FPC publishes annual report of MPD firearms discharges

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MILWAUKEE (WITI) -- Milwaukee's Fire and Police commission has published its annual analysis of all firearms discharges by MPD in 2012.

"We are publishing this report to increase community trust and help people understand the circumstances of officer-involved shootings. This is another step taken toward the goal of ensuring that deadly force is the only appropriate and necessary option in every instance that is utilized," FPC Executive Director Michael Tobin said in a statement.

Some highlights of the report include:

  • a one-year decrease of 47% for officer-involved shootings
  • implementation of a more stringent review process
  • a significant decrease in unintentional firearms discharges (seven incidents in 2011, only one last year)
  • recommendations for improvements in dog-related police encounters (down by 24% from year to year)

This report was formally presented at Thursday evening's Fire and Police Commission meeting at City Hall.

The report shows homicides in Milwaukee are down more than 20% for the first part of the year.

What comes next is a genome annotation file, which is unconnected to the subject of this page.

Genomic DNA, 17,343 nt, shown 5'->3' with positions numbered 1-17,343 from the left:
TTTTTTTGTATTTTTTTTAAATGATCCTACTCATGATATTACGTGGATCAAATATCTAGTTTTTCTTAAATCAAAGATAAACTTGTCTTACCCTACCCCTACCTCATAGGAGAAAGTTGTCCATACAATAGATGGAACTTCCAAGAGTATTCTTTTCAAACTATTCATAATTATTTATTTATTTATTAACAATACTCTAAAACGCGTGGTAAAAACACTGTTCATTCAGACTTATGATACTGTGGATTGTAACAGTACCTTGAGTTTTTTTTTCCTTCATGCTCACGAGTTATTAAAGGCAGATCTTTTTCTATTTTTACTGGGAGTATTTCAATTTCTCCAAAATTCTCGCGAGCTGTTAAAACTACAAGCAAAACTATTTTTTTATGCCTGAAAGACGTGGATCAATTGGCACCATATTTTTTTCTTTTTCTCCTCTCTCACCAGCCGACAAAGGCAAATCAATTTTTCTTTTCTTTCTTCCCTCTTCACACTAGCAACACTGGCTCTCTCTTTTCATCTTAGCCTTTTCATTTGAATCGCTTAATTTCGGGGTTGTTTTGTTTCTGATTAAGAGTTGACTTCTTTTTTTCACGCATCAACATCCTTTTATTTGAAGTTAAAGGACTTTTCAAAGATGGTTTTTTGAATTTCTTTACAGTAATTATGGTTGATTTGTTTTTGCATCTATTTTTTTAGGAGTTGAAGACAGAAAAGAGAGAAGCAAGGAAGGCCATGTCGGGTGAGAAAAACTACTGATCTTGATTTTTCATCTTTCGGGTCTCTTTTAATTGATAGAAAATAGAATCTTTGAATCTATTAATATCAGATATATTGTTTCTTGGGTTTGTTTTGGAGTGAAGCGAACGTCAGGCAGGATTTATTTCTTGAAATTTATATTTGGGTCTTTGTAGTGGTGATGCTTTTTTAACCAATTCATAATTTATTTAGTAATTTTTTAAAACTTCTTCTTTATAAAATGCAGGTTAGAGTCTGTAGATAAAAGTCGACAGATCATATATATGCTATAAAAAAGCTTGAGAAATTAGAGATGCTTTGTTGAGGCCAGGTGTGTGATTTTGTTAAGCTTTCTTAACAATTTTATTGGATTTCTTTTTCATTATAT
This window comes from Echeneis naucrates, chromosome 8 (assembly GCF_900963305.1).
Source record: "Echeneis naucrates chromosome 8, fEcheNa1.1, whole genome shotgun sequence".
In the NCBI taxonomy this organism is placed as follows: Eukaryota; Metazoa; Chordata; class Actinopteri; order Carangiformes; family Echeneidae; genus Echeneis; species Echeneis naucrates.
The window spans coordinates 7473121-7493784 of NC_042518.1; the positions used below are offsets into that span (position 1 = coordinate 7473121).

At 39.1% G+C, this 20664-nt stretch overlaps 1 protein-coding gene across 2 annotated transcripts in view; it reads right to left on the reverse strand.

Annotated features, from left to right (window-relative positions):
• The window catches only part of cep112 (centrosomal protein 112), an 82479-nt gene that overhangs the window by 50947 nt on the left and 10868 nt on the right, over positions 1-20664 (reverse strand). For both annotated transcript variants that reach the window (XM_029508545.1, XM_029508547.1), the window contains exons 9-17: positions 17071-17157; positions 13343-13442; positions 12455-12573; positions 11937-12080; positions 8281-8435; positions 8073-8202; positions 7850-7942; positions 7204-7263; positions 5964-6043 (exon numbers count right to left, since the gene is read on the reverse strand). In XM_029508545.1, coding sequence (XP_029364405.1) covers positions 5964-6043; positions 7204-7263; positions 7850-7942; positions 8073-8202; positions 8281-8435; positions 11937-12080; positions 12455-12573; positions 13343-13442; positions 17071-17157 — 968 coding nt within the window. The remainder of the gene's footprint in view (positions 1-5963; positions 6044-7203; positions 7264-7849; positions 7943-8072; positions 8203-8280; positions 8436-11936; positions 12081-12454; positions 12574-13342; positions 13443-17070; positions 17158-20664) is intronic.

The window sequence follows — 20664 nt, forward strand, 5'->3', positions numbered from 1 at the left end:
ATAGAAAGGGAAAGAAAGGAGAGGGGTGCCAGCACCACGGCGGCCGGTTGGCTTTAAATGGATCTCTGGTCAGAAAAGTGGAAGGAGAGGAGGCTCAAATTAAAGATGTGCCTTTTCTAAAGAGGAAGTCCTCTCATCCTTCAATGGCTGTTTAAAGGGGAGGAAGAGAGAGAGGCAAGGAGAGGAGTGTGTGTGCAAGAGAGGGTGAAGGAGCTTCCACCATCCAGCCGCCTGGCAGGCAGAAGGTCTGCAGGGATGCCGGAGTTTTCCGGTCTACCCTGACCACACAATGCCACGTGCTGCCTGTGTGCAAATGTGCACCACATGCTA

"The Police Department works very hard to reduce crime in the city - especially violent crime. We've invested a significant amount of resources into training our officers in using good discipline in the field," Assistant Chief James Harpole said.

However, the report also highlighted a problem: an increase in the number of dogs that were killed.

According to the numbers from the FPC, New York police officers respond to more than seven times as many calls involving dogs as their Milwaukee counterparts. The two departments had to use their weapons during those calls about the same amount of times. However, more than twice as many dogs died in Milwaukee when a weapon was used.

"Circumstances are different in every city but I think comparing Milwaukee to Milwaukee is the best way to look at the data," Assistant Chief James Harpole said.

Assistant Chief James Harpole told the Commission MPD is already training its officers in ways to reduce dog deaths.

"At least 60 of our officers have had some recent training with regards to animal cruelty and coming upon animals in their jobs," Assistant Chief James Harpole said.

Harpole highlighted the work the department has done to reduce officer weapon use and lower the city's murder rate.

"The outcomes of our recent training has been effective based on the numbers you see in the report," Assistant Chief James Harpole said.

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